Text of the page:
The federal government has decided to take the hosting element of its digital identification play, Govpass, in-house, ending the contract with cloud services provider Vault Systems as a result.
A spokesperson for the Digital Transformation Agency (DTA), the government entity charged with Govpass, told ZDNet that Vault Systems, operating as the wholesale provider for Gulanga, was engaged for a period of 12 months and that the contract has since lapsed.
Vault was charged from January 2017 with providing a hosting environment for the digital identity system prototypes.
The company, which is accredited by the Australian Signals Directorate (ASD) at a protected level, allowing it to store highly classified government information on its cloud platform, only went public with its Govpass hosting contract in December.
"Privacy and protection of personal information is at the heart of the DTA's work on digital identity. Building trust in how the government stores personal data is not something we compromise on," former DTA CEO Gavin Slater said at the time.
"Vault's open standards cloud has been the perfect solution for Govpass, providing a level of security and sovereignty that is a critical to making the process of proving who you are to government simple, safe, and secure."
Already responsible for operating the digital identity system's components, the Department of Human Services (DHS) and the Australian Taxation Office (ATO) have now assumed responsibility for hosting the components that Vault previously had.
Facing Senate Estimates in November, DTA CDO Peter Alexander revealed the ATO, DHS, and Australia Post would be charged with the responsibility of Govpass in the first instance.
"They hold a lot of identity data already," Alexander said. "It could easily be extended to jurisdictional providers and commercial providers, who are talking to banks, the Australian payment network, and others who can provide identity."
The ATO has suffered a handful of outages over the past 18 months, from "one-of-a-kind" SAN outages to mainframe reboots. DHS has also been dealing with its own 18 months in the spotlight, thanks to the Centrelink robo-debt debacle that stemmed from its data-matching system automatically comparing the income people declared to the ATO against income declared to Centrelink incorrectly, in some cases.
"Generally speaking, the capability of the Australian government and the Australian Public Service to deliver good technology solutions has been pretty sound," Alexander said. "We have had some issues, of course, and very well publicised ones ... I would not describe them as systemic. I would say they are outliers.
"We have invested in technology and made technology choices which are less flexible than would be ideal, and have proven to be significantly complicated to change and adjust.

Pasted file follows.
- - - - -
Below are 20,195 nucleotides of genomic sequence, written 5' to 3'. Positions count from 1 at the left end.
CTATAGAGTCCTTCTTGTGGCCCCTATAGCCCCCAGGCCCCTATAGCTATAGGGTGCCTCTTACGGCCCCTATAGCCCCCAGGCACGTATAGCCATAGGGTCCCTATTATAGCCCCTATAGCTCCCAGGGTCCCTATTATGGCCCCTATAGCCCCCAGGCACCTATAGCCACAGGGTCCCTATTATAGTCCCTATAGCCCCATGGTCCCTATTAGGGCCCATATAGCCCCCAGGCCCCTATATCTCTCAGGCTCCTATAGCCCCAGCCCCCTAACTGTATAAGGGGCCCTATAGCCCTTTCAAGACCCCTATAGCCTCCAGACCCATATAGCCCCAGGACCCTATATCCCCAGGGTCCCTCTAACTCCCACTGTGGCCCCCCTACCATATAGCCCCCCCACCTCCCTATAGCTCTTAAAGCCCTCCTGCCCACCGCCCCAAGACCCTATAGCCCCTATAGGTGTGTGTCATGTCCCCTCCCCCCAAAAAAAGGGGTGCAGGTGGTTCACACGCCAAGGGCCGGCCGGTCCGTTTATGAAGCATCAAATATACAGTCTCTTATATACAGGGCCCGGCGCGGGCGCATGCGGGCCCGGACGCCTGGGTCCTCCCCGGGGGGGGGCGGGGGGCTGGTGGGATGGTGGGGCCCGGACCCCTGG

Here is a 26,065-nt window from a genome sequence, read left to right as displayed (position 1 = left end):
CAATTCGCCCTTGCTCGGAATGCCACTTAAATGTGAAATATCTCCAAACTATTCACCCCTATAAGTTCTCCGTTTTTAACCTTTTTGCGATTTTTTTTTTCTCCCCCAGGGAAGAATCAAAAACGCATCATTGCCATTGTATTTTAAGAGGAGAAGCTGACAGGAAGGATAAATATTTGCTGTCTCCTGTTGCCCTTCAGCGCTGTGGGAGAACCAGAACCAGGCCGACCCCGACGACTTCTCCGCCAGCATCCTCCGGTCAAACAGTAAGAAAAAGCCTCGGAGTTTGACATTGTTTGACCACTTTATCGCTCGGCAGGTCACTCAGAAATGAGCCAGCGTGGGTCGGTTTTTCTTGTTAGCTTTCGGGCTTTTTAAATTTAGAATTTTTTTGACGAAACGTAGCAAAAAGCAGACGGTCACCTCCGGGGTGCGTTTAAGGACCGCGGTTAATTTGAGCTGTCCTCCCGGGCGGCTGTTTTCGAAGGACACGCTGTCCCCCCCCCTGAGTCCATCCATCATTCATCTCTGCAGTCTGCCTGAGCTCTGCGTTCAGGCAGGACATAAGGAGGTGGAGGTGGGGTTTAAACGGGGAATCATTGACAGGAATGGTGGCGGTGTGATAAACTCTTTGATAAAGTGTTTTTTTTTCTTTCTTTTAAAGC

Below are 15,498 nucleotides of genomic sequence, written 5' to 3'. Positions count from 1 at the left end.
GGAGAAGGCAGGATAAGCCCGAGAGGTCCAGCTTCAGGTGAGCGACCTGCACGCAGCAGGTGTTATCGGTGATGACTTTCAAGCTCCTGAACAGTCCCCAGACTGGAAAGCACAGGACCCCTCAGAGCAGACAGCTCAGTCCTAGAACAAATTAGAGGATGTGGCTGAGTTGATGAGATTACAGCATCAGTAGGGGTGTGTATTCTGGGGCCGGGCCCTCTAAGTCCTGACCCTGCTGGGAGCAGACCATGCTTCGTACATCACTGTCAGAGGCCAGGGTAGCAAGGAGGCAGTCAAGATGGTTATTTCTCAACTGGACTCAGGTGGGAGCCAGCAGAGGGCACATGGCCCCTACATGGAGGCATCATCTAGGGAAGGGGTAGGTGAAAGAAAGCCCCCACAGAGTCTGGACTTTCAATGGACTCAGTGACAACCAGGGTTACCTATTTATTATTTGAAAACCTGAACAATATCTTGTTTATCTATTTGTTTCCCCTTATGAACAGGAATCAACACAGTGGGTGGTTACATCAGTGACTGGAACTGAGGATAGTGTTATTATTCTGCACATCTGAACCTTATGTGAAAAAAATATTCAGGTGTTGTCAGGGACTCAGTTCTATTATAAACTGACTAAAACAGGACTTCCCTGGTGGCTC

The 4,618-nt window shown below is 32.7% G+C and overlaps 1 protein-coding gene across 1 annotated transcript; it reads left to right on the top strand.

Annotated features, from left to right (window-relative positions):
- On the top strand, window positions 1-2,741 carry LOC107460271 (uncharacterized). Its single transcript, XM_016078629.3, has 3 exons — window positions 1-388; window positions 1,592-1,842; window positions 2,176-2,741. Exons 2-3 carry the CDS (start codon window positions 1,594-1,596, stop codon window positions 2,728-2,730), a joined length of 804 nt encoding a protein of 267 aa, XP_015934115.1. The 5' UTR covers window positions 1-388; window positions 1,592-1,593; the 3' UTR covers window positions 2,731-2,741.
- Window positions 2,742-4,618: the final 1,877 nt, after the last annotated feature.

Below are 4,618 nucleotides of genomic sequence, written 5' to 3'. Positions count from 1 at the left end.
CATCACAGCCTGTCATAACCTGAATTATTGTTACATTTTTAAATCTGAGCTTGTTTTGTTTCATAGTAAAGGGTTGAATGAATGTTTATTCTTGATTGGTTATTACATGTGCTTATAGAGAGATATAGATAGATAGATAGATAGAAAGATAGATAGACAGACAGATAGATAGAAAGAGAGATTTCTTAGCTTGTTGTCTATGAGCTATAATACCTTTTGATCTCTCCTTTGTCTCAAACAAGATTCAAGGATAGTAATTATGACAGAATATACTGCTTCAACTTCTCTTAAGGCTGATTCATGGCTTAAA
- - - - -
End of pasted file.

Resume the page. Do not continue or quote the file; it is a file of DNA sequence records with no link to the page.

"The way we would describe it is that they are not agile systems when we need to make a change, particularly in our big service delivery agencies, the changes have been complicated."
Soon, Australians will be able to receive the government-accredited Govpass, with the first pilot pencilled in for delivery in October.
Revealed during Senate Estimates in March, the initial pilot will enable 100,000 participants to apply for a tax file number (TFN) online. Minister for Human Services and Minister Assisting the Prime Minister for Digital Transformation Michael Keenan, echoing remarks previously made by the DTA, said this will reduce the processing time to a day, when it can currently take up to a month.
Australians are able to complete their TFN application online, but this needs to be printed and taken along with identity documents to an Australia Post Office to be finalised. There are 750,000 applications for TFNs each year.
In a pilot starting from March 2019, services including grants management, business registration, student services, and some Centrelink services are expected to become available, and the DTA anticipates that around 2.8 million transactions will be moved online as a result of this.
The DTA spokesperson said it continues to use Vault for hosting in relation to other projects and initiatives.
The first of several pilot programs using a beta version of a myGovID will begin in October, the federal government confirmed on Tuesday.
The Australian government is looking for a provider to deliver an identity-matching solution for Govpass, one that can prove the person on the end of the camera is real.
Like LinkedIn, but for important identity verification activities.
Rather than including banks, the DTA has selected a pair of government departments, one responsible for the robo-debt debacle and the other dealing with consistent IT outages, and a postal service that wants voting to occur via the blockchain.